For one thing, it's pronounced Schwarzzz. As in stores.Twenty-five of them, counting the one that opens today on Wisconsin Avenue, yet another spawn of the Great Mother of them all at Fifth Avenue and 58th Street: F.A.O. (as in Frederick August Otto, who founded the business 118 years ago) Schwarz. The toy store. As in: toy toy store.
For another . . . well, you have to understand about F.A.O. Schwarz, what it means, what it stands for. (And so few things stand for anything anymore, do they?)
Schwarz is to toys as Fortnum and Mason is to plum puddings; as S.S. Pierce (pronounced "purse") was to canned goods; as the late (alas) Abercrombie & Fitch was to pitch helmets.
F.A.O. Schwarz is not be confused with "Child World, Play World, Toys R Us, whatever they are," says Ian McDermott, senior buyer, standing amid the Kathe Cruse Dolls, the Madame Alexander dolls, the $1,200 stuffed animals by Steiff, Trupa and Aux Nations, and a $6,000 doll house (marked down from $15,000) on the main floor of the New York store.
There are two more floors featuring solid-brass steamrollers, soap-bubble mix with blower, playhouses, dump trucks a Prince Charles Jigsaw puzzle, a full line of electronic toys, even the revolting but wildly popular "Baby Alive" which Schwarz refuses to display but will provide on request.
"This is the Mecca, here. We're not affected by recession. People come from all over the world. This town is filled with South Americans now, followed by the Middle Easterners. They spend hundreds of dollars.They've all got to have the gimmick dolls."
"Yes," says McDermott, punctuating his phrasing with a series of small, subliminal flinches, "the ones that walk . . . talk . . . and have workable genitals." Unlike the Madame Alexander dolls, which do nothing whatsoever, just sit there in beautiful dresses looking pretty, doubtless an exemplar and inspiration to the good little rich girls who get them. Especially the $150 Scarlett O'Hara doll in a replica of the gown she made from the green Velvet curtains, thereby demonstrating what the courageous well-bred lady does in times of adversity, which is to say the virture known as "making do."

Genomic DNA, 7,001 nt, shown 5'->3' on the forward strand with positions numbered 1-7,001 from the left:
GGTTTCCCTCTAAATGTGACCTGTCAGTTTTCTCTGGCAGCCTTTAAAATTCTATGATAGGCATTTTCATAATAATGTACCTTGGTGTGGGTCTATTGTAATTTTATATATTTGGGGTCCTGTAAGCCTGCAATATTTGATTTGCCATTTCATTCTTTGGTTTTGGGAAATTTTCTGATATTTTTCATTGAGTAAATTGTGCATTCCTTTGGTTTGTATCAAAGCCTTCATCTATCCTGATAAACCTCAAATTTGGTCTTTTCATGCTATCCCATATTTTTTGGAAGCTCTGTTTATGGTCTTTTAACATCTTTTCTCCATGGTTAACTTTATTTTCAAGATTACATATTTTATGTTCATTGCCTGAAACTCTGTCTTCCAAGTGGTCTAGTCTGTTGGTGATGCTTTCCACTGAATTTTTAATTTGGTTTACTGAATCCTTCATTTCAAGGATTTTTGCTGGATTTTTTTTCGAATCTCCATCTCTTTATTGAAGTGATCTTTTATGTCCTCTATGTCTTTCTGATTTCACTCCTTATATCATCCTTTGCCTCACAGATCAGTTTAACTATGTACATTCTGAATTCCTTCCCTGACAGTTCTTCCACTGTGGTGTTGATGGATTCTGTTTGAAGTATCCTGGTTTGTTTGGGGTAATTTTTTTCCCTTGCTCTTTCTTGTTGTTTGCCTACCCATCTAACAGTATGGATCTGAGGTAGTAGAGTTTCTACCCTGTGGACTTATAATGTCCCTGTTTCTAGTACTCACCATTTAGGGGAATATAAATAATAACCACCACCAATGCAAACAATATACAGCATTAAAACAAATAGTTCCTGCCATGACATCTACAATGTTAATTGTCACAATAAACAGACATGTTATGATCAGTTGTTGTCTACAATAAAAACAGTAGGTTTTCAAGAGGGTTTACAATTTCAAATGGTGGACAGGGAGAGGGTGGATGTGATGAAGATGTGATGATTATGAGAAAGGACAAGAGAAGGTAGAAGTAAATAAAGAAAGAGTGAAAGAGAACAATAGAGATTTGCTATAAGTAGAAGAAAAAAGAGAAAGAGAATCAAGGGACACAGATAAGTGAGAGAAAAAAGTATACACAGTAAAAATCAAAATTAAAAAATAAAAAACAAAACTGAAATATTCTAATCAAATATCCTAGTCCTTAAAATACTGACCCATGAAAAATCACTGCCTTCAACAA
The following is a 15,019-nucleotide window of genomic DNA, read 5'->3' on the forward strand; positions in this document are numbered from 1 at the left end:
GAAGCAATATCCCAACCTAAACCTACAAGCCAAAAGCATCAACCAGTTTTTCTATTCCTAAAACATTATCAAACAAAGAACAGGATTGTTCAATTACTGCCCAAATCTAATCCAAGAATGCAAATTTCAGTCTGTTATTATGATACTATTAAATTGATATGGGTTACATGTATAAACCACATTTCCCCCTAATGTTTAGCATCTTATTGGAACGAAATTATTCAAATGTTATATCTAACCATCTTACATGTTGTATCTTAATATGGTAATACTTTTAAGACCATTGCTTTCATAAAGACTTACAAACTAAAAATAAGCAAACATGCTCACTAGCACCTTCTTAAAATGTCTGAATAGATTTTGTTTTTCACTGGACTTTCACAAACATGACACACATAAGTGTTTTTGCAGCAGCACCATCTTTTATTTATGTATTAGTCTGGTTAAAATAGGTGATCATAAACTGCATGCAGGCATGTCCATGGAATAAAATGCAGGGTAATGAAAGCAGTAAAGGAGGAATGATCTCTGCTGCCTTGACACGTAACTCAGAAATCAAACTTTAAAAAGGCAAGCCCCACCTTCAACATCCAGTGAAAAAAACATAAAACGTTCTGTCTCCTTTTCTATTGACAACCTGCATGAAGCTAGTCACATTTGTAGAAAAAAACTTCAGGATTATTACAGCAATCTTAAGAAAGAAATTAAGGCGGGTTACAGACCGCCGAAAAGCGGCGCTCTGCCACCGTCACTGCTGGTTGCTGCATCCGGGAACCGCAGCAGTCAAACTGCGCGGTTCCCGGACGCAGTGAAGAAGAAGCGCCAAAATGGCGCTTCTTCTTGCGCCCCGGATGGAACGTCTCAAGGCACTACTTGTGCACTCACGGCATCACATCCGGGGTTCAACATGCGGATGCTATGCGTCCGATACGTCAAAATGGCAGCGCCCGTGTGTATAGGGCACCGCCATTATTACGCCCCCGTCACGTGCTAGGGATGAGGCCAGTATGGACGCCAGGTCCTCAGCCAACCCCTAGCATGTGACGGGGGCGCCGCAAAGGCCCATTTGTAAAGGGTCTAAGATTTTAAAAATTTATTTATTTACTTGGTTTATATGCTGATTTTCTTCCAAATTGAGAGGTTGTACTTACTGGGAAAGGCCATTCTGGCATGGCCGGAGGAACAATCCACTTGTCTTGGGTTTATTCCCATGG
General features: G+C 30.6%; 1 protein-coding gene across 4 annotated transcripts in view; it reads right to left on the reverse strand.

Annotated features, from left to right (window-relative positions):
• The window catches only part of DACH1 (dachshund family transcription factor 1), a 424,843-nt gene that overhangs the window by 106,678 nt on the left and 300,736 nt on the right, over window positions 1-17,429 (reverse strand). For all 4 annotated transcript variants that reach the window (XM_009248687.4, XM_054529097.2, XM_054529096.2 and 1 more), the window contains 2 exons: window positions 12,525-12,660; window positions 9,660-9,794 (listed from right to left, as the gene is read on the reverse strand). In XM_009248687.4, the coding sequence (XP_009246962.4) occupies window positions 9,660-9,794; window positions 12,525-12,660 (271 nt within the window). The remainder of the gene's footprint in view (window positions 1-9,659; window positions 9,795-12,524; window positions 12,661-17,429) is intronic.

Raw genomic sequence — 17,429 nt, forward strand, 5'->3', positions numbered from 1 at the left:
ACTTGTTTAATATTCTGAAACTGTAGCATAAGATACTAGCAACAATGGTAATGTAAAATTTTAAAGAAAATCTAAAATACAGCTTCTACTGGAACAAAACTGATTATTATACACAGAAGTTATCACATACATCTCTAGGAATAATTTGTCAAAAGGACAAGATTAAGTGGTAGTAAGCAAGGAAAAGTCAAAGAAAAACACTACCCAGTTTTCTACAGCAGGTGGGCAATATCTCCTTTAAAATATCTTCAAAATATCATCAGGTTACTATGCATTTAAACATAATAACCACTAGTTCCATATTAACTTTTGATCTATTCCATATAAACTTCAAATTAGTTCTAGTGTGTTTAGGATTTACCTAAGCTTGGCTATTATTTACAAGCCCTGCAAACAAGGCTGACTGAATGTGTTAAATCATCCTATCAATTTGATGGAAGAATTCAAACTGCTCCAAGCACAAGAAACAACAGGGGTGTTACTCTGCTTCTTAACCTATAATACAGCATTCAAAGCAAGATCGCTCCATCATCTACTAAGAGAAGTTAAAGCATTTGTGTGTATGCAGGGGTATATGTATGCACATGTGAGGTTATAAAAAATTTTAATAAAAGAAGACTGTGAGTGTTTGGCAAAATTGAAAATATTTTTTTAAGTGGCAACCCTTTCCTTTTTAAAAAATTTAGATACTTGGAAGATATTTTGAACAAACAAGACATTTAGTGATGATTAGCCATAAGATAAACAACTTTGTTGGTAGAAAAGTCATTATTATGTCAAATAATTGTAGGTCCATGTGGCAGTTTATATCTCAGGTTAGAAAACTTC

Anyhow: "We had a Saudi Arabian who walked in and spend $4,000, just like that. The last visiting royalty we had was, well, in the good old days . . . [McDermott lifts a hand to point to the Plaza Hotel, across Fifth Avenue in a whirl of pigeons, horsedrawn carriages, a windblown fountain.] The King of Morocco would stay at the Plaza and everything would be delivered to his room."
King Khaid recently bought a swing set, which he asked F.A.O. Schwarz to air mail to Jidda. "But it proved to be too much trouble, so we asked his agent here in New York to pick it up." They also sell the Saudis a lot of mini-cars. The mini-cars are powered by Briggs and Stratton gasoline engines, and come in models including Jeep, Model T, and Thunderbird.
And: "The cowboy revolvers are very popular with the overseas visitors, they love to take them back. Guns. Not popular with Americans, though." McDermott seems to muse on the attitudes of these foreigners about Americans. "Stooopeeed Americans," he says, mimicking some unnamed accent with a small smile.
Juan Carlos and Sophia of Spain shop here. Tom Snyder and Bill Cosby buy electric trains. (One set costs $12,000, and is cited as the most expensive item in the store, the cheapest being a 49-cent ball of kite string.) Marisa Berenson bought a puppet theater, Paul McCarney bought teddy bears, Bette Midler bought a Travel Scrabble set.
Now, F.A.O. Schwarz has come to Washington.
It came once before, for eight years ending in January 1957, when they blamed Washington's "shifting population" for keeping them from building up a steady clientele. But that was in the days of Washington B.B. -- for Before Bloomingdale's.
Washington as a retailer's town has traditionally been known as discount city, schlock alley; stuffier than Philadelphia, the joke had it, but not nearly as big-spending. Cartier and Valentino both tried to siphon off some of our recession-proof money, and failed.
But who needed them? Rank, in Washington, is dispensed with such conspicuous precision (the water carafe on the desk, the gavel in the hand, the stars on the collar) that conspicuous consumption has not been necessary. Money, here, was always something you went back home to spend.